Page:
Archives For Legal Aid

Access to Justice In The UK

kamsandhu —  February 25, 2014 — 1 Comment

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by Kam Sandhu @KamBass


On Monday 6 January, there was a half day protest outside the Old Bailey and across other criminal courts in the country, as barristers walked out for the first time in their history against £220m proposed cuts to legal aid. The media reacted accordingly, with the right wing press branding protesters ‘the most privileged picket line ever’, focusing on images of a ‘lady barrister clutching a £1,100 Mulberry bag’.

Image: The Daily Mail  Caption reads: Privileged: Barrister Charlotte Hole (front row, second left) clutches a £1,100 Mulberry bag during yesterday's action. She was among thousands of barristers across the UK to stage a protest against legal aid cuts

Image: The Daily Mail
Caption reads: Privileged: Barrister Charlotte Hole (front row, second left) clutches a £1,100 Mulberry bag during yesterday’s action. She was among thousands of barristers across the UK to stage a protest against legal aid cuts

But these cuts are dramatically changing the profession, resulting in the sea change of barristers walking out of courts for the first time ever to protest. So what are some of the reasons young barristers are starting to make a stand by taking direct action? Firstly, the cuts in legal aid will result in an already elitist profession becoming even more difficult to access for the less wealthy in society.

This is not helped the profession being traditionally ‘posh’ and privileged, making barristers a difficult group to feel compassionate for. But the effects of cuts will result in even more unequal access to the profession, as despite an increase in diversity in terms of inclusivity to ethnic minorities and females, there is still a large proportion of barristers from wealthy, privately educated backgrounds.

This is compounded by the increasing costs associated with going to law school, for example to study the law ‘conversion’ course to become a barrister (the BPTC – Bar Professional Training Course) costs £16,500 for a one year course. This is on top of a tripled student debt. Additionally, to become a barrister you have to join one of the 4 ‘Inns’ and sign up to 12 formal dinners, which as well as the need to build up your CV through lots of volunteer or ‘Pro bono’ work, can be extremely costly.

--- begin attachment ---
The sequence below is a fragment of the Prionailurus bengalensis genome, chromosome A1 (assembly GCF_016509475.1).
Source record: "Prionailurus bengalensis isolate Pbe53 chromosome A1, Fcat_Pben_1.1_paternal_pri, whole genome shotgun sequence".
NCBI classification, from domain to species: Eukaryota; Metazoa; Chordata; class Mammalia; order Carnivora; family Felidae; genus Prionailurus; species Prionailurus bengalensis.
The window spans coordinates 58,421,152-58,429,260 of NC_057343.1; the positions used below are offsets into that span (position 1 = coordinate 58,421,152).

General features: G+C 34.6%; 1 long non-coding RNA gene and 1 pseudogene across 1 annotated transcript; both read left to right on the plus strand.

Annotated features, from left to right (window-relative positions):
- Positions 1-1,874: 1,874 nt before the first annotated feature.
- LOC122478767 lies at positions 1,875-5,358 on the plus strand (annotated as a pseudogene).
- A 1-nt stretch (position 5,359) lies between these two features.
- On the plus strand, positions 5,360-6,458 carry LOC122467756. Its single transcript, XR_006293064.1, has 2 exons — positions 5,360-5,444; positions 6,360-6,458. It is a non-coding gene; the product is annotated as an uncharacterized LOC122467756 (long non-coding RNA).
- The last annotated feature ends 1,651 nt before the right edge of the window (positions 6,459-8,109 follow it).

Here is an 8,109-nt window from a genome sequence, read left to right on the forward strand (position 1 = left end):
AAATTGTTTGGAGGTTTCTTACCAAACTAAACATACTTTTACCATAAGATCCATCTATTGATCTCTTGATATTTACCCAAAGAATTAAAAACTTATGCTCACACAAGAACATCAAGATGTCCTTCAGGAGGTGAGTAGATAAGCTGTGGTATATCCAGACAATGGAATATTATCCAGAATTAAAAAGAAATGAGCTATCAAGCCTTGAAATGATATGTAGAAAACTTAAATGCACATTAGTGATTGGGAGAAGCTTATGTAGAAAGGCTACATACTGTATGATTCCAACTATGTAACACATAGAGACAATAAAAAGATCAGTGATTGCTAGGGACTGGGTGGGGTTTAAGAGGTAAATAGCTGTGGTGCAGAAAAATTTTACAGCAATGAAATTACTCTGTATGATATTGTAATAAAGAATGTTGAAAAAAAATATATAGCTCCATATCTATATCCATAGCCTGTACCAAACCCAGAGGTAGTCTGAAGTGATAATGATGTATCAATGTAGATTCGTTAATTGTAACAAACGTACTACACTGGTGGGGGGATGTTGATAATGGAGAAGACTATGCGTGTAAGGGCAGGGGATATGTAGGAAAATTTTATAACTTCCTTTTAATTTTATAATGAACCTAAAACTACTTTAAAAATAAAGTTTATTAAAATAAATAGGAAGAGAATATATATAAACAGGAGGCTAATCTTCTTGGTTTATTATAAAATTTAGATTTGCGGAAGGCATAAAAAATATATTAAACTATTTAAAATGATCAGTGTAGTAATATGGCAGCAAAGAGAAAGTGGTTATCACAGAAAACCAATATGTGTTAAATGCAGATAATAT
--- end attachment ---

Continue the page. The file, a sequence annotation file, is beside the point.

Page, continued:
The process of becoming a barrister is hard to navigate without being well educated.  For example, following the completion of the BPTC (bar training course) you must apply for a two year Pupillage. But not only is the application stage time consuming, examples of interviews at barristers’ chambers include being asked to use the scenario of a newly formed country, arguing which are the top 15 laws which should be enacted first. Interviewees were then asked to rank these on the spot in importance, a tough process for any graduate.

Justice Alliance Logo - The Justice Alliance organised the protest on 6th January

Justice Alliance Logo – The Justice Alliance organised the protest on 6th January

The cuts in legal aid will affect clients being able to access barristers as less will take on legal aid cases because not only is it a costly, difficult profession to get into, but the end result is a profession with less pay and decreased benefits ultimately leading to less barristers and more potential miscarriages of justice.

This is due in part to the cuts in fees for barristers taking on legal aid (particularly criminal). Case fees face a 30% cut, hitting the criminal legal aid system particularly badly.

This leads to a problem for the profession, as less young people want to take on legal aid cases due to the lack of pay.

So what is the future of the profession looking like for young, aspiring barristers? A tough slog, no more Mulberrys on the picket line, instead an increasingly elitist profession, which can only be accessed by the most wealthy students, well-educated enough to navigate themselves around the pupillage system and wealthy enough to amass the voluntary work packed CV needed to gain a ‘pupillage’ place. Secondly, the cuts in legal aid will undoubtedly also have an impact on the profession, with less barristers being able to take on legal aid cases meaning more people representing themselves. This, in turn will not only change the profession, but also lead to an increase in miscarriages of justice.

But, Justice Alliance promises more protests to come, let’s hope barristers who for the first time ever rose up for justice and what legal aid started for, are inspired to fight on.

By @HorlickSFH